Let me provide a few examples of objectivity conveyed using words. First, a physical example. If I say that that light switch controls that light, then that is probably sufficient to convey objective information to any listener. The degree of certainty of most information we receive usually hovers just under 100%, but probably more significant is the degree of belief we attach to it. But belief is a separate subject I will cover in an upcoming chapter. Under what circumstances might my statement about the light switch fail to be objective? The following scenarios are possible: I might be mistaken, I might be lying, or I might be unclear. When I speak of a switch, a light, or control, and make gestures, commonly understood conventions fill in details, but if I either overestimate our common understanding or am just too vague, then this lack of clarity could compromise the objectivity of the message. For example, I might expect you to realize that the light will take a minute to warm up before it gives off any light, and you might flip the switch a few times and think I provided bad information. Or I might expect you to realize I only meant if the power were on or if the light had a bulb, even though I knew neither was the case. Mistaken information can still be objectively shared, but will eventually be discovered to be false. Lying completely undermines information sharing, so we should always consider the intentions of the source. Clarity can be a problem, so we need to be careful to avoid misunderstandings. But if we’ve taken these three risks into account, then the only remaining obstacles to objectivity are whether the conceptual model behind the information is appropriately applied to the situation. In this case, that means whether the switch can causally control the light and how. That, in turn, depends on whether the light is electric, gas, or something else, and the switch mechanism, and our standard for whether light is being produced. We all have lots of experience with electric lights and standard light switches, so if this situation matches those familiar experiences, then our expectations will be clear. If the light fails to turn on, 99% of the time it will be a bulb failure rather than any of the other issues mentioned above.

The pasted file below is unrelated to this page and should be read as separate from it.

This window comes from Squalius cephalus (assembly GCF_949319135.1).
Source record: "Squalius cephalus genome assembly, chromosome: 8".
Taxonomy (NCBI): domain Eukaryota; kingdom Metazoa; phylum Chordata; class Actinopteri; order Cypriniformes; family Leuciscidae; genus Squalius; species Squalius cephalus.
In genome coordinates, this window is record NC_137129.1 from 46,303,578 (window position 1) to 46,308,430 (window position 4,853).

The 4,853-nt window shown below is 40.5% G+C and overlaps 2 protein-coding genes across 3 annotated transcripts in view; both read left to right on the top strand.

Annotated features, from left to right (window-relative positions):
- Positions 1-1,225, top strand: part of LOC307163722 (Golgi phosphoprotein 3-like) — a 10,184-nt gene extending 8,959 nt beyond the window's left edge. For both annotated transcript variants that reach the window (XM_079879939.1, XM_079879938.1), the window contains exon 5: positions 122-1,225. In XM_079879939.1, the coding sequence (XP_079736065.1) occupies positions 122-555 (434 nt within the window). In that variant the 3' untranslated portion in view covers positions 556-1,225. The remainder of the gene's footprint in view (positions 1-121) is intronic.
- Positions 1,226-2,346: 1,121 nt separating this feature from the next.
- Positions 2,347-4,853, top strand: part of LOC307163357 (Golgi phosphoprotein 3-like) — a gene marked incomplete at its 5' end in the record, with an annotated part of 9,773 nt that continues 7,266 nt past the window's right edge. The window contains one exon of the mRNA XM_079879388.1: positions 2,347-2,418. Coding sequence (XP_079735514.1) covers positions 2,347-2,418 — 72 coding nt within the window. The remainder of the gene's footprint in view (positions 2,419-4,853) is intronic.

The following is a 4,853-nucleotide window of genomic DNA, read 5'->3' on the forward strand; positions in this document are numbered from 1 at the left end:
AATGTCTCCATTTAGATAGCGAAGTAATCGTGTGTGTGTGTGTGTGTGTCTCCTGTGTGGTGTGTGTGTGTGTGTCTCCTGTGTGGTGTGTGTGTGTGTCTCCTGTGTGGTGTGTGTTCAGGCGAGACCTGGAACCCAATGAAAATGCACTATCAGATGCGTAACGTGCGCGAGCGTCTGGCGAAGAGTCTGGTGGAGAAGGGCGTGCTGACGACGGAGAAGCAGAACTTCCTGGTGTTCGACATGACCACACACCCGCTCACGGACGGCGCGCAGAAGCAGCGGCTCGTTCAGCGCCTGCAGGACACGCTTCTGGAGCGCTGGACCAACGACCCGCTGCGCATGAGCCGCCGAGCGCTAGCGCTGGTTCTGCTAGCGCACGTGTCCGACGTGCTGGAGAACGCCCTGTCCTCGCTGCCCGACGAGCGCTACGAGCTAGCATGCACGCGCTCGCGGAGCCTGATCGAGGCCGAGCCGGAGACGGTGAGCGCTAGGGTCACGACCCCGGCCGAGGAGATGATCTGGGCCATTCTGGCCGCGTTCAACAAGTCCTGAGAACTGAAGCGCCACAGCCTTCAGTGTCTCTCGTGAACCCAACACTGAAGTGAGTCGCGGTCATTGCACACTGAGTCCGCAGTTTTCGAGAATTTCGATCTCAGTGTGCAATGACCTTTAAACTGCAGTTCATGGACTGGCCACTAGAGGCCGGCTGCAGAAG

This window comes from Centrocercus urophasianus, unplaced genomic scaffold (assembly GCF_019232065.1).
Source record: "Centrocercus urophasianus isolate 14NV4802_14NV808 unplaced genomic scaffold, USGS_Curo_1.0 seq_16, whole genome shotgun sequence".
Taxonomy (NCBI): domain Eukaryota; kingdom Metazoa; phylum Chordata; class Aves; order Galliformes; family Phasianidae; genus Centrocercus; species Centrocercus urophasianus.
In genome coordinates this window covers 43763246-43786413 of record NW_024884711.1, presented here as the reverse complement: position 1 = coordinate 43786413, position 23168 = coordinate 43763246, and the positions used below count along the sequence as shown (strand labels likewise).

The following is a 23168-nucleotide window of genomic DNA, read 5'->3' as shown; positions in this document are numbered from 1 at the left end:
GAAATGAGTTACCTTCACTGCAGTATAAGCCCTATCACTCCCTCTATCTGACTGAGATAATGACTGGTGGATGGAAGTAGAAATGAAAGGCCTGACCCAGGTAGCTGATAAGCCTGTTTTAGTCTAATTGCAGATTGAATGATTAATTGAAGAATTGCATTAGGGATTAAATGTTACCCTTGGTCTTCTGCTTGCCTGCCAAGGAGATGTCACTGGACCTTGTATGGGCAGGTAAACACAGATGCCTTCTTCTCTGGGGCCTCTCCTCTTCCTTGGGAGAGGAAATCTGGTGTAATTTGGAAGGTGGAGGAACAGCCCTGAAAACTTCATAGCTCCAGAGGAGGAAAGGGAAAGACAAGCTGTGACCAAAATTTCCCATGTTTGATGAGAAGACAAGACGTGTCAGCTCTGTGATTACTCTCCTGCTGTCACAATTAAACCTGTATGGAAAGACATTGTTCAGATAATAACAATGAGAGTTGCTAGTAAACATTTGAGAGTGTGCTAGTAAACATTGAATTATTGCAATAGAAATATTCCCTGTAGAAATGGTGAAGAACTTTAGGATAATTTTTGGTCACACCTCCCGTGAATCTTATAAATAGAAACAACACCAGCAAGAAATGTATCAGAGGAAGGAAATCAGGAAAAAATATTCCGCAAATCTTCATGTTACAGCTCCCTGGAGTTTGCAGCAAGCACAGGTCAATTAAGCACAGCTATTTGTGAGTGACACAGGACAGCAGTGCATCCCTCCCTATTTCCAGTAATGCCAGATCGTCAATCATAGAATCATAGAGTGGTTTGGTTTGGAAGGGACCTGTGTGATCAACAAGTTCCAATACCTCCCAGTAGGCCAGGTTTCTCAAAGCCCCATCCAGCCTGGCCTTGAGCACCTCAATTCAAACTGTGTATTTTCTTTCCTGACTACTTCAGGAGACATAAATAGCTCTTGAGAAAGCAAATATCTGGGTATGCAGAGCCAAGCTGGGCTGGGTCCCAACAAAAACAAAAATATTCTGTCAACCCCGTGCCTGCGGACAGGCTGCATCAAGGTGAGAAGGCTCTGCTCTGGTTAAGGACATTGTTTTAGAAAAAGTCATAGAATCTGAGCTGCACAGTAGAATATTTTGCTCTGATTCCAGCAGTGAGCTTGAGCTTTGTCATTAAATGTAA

Now let’s consider a functional example, specifically with a conceptual description of a mental phenomenon. If I say hearing gives me pretty detailed information about noises in my proximity, e.g. when a light switch is flipped, then that is probably sufficient to convey objective information to any listener. It’s not about the light switch; it is about the idea that my mind can process information about the noise it produces. Again, we have to control for mistakes, lies, and clarity, but taking those into account, we all have lots of experience with the sounds light switches make, so if this situation matches those familiar experiences, then our expectation of what objectively happened is about as clear as with the prior physical example. When we judge something to be objectively true even though it depends only on our experience, it is because of the overwhelming amount of confirming evidence. While not infinite, our experience with common physical and mental phenomena stretches back across thousands of interactions. While technically past performance is no guarantee of future results, we create deductive models based on past performance that absolutely guarantee future results, but with the remaining contingency that our model has to be appropriate to the situation. So if we fail to hear the expected sound when the switch is flipped, 99% of the time it will be because this switch makes a softer sound than we usually hear. And some switches make no sound, so this may be normal. Whatever the reason, we won’t doubt that “hearing” is a discrete conscious phenomenon. And like all conscious phenomena, the only we we can know if someone heard something is if they say so.

Our Common-Sense Theory of Consciousness